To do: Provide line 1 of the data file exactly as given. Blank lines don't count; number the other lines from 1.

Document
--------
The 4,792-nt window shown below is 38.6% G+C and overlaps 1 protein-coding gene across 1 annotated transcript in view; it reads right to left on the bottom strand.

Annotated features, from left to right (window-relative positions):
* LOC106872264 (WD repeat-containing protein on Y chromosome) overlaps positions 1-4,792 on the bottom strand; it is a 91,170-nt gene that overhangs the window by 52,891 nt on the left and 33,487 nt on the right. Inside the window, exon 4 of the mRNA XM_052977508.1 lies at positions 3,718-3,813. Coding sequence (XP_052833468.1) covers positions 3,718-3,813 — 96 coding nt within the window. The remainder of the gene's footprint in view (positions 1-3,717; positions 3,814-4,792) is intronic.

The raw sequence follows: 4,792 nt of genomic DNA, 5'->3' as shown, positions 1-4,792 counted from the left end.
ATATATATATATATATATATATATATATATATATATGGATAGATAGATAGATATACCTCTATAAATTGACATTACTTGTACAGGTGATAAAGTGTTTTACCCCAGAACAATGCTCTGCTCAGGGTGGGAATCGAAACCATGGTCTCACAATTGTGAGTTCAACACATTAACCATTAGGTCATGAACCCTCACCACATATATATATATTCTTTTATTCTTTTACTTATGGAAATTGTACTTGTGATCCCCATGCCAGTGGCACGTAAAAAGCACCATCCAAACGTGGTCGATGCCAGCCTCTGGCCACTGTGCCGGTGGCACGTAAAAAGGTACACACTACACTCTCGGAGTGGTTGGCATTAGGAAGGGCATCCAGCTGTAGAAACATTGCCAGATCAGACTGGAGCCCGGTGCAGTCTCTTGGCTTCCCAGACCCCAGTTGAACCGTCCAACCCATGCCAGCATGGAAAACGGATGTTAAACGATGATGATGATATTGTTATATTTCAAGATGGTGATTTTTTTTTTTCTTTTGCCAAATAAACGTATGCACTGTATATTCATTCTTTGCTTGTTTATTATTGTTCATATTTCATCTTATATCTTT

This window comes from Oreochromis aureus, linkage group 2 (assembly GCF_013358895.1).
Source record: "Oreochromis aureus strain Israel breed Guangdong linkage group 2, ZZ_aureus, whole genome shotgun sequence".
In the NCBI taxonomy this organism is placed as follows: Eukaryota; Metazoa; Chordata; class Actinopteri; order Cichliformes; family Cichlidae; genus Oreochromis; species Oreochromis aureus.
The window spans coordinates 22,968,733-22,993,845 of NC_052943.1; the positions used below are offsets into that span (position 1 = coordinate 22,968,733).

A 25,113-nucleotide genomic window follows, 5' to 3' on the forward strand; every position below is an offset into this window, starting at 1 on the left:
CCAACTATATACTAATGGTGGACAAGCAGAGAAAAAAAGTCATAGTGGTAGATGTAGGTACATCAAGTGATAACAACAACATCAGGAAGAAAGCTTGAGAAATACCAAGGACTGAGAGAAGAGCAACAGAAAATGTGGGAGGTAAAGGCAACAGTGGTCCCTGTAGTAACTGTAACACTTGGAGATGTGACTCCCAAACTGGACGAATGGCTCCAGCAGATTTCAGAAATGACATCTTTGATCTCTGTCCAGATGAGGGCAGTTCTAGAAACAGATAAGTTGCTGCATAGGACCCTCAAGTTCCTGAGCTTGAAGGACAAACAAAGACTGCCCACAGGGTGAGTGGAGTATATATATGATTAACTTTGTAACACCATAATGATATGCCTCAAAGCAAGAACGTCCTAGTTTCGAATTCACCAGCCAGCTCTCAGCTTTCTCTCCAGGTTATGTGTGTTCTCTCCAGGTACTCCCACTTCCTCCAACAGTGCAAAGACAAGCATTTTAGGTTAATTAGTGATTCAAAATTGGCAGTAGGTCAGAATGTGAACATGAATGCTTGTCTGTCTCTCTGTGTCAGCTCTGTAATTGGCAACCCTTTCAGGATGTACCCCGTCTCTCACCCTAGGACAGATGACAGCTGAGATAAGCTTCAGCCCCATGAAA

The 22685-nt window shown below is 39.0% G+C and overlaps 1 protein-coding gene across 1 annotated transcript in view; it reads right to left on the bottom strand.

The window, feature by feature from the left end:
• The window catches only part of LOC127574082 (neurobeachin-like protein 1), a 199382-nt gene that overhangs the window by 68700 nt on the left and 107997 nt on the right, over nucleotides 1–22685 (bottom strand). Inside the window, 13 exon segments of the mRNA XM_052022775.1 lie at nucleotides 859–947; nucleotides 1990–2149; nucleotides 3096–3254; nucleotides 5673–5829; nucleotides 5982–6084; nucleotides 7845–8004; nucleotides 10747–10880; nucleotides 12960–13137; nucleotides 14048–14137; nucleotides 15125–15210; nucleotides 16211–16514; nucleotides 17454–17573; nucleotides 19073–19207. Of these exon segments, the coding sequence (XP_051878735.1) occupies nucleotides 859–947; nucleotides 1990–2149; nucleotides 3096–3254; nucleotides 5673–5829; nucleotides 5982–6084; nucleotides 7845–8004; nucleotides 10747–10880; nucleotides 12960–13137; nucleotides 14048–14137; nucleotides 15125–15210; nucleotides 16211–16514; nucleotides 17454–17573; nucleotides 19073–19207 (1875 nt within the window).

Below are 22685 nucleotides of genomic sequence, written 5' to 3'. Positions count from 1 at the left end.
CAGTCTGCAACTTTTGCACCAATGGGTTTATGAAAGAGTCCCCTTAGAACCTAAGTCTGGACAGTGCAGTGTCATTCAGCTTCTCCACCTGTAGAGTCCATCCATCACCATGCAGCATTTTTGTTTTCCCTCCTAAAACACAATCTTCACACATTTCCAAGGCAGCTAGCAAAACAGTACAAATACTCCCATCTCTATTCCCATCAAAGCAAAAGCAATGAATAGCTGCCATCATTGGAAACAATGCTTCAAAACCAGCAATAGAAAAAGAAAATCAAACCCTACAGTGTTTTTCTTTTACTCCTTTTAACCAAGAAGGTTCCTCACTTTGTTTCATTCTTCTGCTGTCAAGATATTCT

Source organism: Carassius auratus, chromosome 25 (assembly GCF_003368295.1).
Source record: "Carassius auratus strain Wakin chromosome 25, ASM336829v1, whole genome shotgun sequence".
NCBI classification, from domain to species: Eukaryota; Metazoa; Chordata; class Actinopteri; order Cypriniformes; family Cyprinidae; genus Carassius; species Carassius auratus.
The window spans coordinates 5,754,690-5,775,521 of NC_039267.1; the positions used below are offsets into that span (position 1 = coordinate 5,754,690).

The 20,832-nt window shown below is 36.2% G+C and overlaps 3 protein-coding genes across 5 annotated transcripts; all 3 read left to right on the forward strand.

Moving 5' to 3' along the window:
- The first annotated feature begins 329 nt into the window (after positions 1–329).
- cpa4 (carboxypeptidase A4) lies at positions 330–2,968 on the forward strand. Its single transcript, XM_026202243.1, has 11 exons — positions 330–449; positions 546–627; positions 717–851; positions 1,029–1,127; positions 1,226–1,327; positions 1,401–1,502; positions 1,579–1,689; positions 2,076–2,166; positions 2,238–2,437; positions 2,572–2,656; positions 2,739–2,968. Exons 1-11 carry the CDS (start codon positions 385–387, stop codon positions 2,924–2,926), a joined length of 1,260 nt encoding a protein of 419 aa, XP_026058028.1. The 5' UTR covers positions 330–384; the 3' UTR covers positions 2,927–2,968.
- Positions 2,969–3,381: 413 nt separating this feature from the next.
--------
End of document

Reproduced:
The 4,792-nt window shown below is 38.6% G+C and overlaps 1 protein-coding gene across 1 annotated transcript in view; it reads right to left on the bottom strand.